Well I suppose the headline kind of says it all, doesn’t it? As we have talked about a couple of times this offseason, we are in a period of the game of football in which it is experiencing something of an evolution in the name of making it a safer sport, and there is some uncertainty as to how well it will resemble what we once knew by the time that process finishes.
Throw former special teams ace Steve Tasker in the camp that includes those who believe that the kickoff is one of the elements of the game that is about to go the way of the dodo. As an aside, the dodo was a pretty cool animal.
Though a wide receiver by trade, Tasker only ever caught 51 passes during a 13-year career and yet was named to the Pro Bowl seven times, and was a first-team All-Pro from 1991 to 1995. He has even been a semifinalist for the Hall of Fame. How is that possible? Special teams, of course. Mothers, teach your children how to beat a jammer.
He will actually be part of a league meeting that will functions as something of a consultation about the future of kickoffs. The NCAA has recently adopted a rule that allows kickoffs short the goal line to be fielded for a touchback within the 25-yard line, and this is a rule that could head for the NFL someday.
Tasker told the Buffalo News that a number of standout special teams players as well as select current special teams coordinators will be gathering in early May to discuss matters. It’s unknown if that includes Pittsburgh Steelers coordinator Danny Smith, though we probably would have heard of it if he was going to be there.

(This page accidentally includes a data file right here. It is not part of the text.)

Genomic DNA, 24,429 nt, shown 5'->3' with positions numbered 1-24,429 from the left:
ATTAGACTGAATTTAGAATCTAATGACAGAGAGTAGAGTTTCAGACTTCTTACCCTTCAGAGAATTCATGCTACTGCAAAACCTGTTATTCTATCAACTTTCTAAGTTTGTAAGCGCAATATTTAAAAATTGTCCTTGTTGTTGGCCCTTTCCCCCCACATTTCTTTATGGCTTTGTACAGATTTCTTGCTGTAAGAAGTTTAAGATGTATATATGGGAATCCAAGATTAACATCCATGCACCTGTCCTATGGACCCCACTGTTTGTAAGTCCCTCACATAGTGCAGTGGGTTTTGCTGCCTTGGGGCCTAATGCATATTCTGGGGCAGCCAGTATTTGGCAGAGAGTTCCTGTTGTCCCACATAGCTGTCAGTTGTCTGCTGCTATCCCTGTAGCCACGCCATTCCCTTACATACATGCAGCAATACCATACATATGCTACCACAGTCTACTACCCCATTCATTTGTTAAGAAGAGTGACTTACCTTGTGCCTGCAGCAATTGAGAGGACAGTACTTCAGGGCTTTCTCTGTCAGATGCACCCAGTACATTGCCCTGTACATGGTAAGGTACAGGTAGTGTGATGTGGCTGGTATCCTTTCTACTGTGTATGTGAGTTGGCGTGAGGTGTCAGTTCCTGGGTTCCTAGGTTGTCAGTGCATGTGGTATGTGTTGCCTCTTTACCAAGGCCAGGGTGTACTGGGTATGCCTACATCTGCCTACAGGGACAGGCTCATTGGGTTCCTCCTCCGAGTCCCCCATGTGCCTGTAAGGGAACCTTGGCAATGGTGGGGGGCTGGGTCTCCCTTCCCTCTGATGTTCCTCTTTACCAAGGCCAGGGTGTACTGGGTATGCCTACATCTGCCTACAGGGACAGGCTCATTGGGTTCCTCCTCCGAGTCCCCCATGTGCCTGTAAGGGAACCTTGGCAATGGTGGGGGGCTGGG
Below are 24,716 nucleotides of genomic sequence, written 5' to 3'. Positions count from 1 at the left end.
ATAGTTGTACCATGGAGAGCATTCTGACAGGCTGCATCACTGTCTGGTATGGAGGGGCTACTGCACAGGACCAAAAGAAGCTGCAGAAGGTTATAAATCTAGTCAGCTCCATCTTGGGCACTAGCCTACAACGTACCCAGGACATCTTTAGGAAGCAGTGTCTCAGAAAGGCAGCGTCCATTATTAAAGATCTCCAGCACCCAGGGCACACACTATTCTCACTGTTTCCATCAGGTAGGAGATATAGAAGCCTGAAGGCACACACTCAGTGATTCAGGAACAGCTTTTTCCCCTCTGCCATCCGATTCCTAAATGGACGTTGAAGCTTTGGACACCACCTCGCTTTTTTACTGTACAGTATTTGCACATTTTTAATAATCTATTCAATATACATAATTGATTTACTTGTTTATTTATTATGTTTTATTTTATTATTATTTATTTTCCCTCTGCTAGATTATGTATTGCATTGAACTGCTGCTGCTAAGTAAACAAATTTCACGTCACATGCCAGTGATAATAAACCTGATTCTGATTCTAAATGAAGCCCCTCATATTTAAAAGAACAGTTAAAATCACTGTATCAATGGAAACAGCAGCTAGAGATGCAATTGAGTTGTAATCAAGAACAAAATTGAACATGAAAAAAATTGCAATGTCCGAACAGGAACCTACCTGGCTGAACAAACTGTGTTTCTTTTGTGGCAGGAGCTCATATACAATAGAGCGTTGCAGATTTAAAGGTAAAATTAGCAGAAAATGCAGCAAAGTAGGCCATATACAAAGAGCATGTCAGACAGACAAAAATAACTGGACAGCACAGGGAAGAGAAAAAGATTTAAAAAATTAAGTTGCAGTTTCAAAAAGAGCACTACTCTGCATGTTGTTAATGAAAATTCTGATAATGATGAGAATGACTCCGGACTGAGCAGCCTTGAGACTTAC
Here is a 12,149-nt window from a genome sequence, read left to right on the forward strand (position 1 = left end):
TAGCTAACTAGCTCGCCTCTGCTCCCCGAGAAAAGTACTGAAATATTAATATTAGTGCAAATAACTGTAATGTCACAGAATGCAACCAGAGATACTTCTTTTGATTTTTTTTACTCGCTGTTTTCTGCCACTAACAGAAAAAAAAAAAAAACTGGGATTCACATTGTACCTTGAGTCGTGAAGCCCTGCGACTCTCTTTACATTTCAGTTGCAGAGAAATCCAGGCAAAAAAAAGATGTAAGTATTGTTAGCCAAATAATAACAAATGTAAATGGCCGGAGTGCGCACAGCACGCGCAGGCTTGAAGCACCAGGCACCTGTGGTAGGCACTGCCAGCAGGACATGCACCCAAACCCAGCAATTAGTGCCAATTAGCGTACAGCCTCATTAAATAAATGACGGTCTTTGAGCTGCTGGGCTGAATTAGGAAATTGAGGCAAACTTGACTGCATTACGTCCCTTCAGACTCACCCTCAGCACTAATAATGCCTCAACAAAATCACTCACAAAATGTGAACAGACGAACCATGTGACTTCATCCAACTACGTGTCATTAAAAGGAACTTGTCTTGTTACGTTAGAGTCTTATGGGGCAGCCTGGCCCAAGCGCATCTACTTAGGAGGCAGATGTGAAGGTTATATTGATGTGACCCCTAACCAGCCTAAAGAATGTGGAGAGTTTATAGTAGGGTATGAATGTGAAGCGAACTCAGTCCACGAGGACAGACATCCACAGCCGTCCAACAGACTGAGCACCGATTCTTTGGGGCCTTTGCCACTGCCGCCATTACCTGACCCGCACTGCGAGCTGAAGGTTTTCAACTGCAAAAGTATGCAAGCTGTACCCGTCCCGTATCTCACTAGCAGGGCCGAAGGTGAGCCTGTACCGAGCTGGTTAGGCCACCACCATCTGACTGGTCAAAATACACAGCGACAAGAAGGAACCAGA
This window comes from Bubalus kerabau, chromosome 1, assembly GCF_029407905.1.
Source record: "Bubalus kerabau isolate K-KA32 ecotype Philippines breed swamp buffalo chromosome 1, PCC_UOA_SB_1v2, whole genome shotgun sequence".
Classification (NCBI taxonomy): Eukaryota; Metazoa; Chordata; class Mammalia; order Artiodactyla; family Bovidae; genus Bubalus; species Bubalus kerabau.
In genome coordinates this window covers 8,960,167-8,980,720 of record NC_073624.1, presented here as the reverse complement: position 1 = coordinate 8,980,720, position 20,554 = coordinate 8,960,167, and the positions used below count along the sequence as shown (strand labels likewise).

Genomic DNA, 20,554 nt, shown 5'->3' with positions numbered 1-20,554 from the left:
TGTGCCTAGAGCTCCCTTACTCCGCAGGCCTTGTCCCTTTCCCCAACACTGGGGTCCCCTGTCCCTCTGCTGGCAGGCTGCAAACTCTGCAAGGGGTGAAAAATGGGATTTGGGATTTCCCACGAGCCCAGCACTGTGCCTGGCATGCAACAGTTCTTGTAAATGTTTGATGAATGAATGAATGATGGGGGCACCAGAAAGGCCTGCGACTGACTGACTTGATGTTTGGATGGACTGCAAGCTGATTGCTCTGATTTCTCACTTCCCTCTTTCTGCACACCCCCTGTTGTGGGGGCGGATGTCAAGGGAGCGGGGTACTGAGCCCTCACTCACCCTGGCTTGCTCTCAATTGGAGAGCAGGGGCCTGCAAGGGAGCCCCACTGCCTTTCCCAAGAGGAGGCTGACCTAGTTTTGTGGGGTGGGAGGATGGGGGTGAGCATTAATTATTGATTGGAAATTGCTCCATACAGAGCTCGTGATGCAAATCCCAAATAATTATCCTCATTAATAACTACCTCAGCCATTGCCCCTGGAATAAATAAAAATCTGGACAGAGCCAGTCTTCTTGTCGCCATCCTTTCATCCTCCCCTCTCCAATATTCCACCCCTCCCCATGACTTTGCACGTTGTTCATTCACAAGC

Tasker told the paper that he doesn’t believe the elimination of kickoffs is simply “on the horizon”, but in fact just “around the corner”.
While he expressed his belief that the kickoff is going to go away at some point in the near future, he also suggested that he expects the NFL to come up with an acceptable alternative, and presumably he intends to be a part of the process of finding that alternative.
“Believe me, they’re going to come up with a creative alternative, something the fans will like”, he said to a skeptical audience. While he conceded that “it would be an enormous adjustment”, he suggested that they might even be able to find something that is better.
“If we can, you can bet that’s what they’ll do”, he said. “They’ll listen to you, they’ll listen to guys like me, they’ll listen to coaches and give you something better if you can imagine it and we’re hoping you do”.
While the kickoff might be on the way out, perhaps there is hope for some alternative that can still provide an interesting element of the game during a key element of possession changes. I honestly have a hard time imagining what that might be, however.